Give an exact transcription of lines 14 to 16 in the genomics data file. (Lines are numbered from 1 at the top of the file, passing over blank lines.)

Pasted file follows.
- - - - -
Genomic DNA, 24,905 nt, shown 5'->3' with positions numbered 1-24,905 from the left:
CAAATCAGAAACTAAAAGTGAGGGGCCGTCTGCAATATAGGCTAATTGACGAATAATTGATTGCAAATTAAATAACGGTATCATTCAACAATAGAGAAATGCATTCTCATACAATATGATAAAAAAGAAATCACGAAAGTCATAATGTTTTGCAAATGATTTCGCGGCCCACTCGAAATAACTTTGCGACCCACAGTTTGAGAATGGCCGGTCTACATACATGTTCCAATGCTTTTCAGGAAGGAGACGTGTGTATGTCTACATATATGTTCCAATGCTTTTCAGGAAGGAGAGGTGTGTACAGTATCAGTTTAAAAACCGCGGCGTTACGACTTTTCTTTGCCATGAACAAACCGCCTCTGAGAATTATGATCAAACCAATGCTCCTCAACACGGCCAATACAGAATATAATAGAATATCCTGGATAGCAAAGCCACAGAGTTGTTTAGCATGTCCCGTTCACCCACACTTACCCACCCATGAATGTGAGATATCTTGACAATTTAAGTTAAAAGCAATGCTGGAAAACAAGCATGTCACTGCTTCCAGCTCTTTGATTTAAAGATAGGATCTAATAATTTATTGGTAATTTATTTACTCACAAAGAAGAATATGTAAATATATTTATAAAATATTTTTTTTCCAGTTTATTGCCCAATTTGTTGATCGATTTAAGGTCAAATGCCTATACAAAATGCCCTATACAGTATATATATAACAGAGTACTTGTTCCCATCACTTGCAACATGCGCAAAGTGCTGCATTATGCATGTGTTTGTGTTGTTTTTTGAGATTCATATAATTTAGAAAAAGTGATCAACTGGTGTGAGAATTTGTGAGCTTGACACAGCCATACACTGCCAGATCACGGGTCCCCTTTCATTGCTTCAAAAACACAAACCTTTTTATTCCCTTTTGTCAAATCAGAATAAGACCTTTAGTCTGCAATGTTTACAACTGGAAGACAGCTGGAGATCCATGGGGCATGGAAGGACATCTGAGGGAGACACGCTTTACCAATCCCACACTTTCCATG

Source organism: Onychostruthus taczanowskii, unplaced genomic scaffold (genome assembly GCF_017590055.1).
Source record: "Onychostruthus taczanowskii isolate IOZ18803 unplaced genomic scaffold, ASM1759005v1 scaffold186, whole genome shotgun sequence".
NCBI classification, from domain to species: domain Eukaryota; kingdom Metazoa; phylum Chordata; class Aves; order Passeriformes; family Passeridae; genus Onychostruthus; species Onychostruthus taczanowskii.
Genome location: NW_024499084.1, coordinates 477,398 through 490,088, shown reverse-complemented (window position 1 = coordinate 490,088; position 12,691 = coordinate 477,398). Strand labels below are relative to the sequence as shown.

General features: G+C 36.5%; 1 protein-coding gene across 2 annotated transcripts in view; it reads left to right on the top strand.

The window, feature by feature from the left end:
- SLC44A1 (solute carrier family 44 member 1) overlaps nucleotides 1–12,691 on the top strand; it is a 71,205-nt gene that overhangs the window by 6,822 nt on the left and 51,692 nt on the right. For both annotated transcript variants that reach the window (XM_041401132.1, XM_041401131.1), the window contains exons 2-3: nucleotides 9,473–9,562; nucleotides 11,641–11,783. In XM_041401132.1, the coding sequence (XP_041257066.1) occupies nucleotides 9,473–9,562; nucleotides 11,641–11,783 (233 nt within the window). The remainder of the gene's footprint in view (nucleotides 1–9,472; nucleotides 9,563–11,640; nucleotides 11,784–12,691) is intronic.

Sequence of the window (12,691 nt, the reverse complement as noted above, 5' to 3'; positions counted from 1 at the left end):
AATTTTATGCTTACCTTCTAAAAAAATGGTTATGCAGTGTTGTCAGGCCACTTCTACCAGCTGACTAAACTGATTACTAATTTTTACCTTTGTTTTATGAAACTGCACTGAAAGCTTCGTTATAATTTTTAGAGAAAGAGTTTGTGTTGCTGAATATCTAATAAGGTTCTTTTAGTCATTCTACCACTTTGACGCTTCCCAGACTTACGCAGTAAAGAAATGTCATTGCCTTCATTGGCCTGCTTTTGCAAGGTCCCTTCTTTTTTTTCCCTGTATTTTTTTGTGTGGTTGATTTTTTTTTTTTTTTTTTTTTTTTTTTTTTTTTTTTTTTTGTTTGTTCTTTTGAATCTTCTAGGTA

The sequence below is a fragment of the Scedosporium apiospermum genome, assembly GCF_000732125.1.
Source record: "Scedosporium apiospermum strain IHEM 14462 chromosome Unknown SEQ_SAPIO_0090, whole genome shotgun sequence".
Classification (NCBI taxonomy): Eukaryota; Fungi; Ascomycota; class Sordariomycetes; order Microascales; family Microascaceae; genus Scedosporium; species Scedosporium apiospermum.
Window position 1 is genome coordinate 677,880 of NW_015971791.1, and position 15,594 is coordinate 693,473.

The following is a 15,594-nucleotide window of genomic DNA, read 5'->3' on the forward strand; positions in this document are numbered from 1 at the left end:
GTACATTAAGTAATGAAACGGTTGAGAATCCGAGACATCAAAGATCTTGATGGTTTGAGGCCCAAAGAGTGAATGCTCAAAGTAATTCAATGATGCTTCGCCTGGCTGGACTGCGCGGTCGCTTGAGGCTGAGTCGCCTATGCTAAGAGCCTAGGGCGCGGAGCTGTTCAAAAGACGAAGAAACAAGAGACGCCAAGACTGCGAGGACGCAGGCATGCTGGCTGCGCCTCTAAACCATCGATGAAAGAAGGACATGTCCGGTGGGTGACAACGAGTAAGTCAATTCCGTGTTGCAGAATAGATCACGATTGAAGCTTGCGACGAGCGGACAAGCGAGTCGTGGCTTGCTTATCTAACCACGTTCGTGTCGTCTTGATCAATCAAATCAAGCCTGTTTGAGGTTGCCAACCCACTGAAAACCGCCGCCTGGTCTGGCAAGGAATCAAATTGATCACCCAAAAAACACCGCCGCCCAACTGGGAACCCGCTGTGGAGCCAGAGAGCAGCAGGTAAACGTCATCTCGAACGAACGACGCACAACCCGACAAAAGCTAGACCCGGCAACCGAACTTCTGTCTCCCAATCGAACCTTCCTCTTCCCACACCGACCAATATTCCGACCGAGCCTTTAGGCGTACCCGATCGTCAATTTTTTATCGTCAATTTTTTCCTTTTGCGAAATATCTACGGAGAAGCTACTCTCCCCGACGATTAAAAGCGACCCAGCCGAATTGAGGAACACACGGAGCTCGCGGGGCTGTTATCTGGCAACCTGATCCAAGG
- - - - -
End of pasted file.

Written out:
Classification (NCBI taxonomy): Eukaryota; Fungi; Ascomycota; class Sordariomycetes; order Microascales; family Microascaceae; genus Scedosporium; species Scedosporium apiospermum.
Window position 1 is genome coordinate 677,880 of NW_015971791.1, and position 15,594 is coordinate 693,473.

The following is a 15,594-nucleotide window of genomic DNA, read 5'->3' on the forward strand; positions in this document are numbered from 1 at the left end: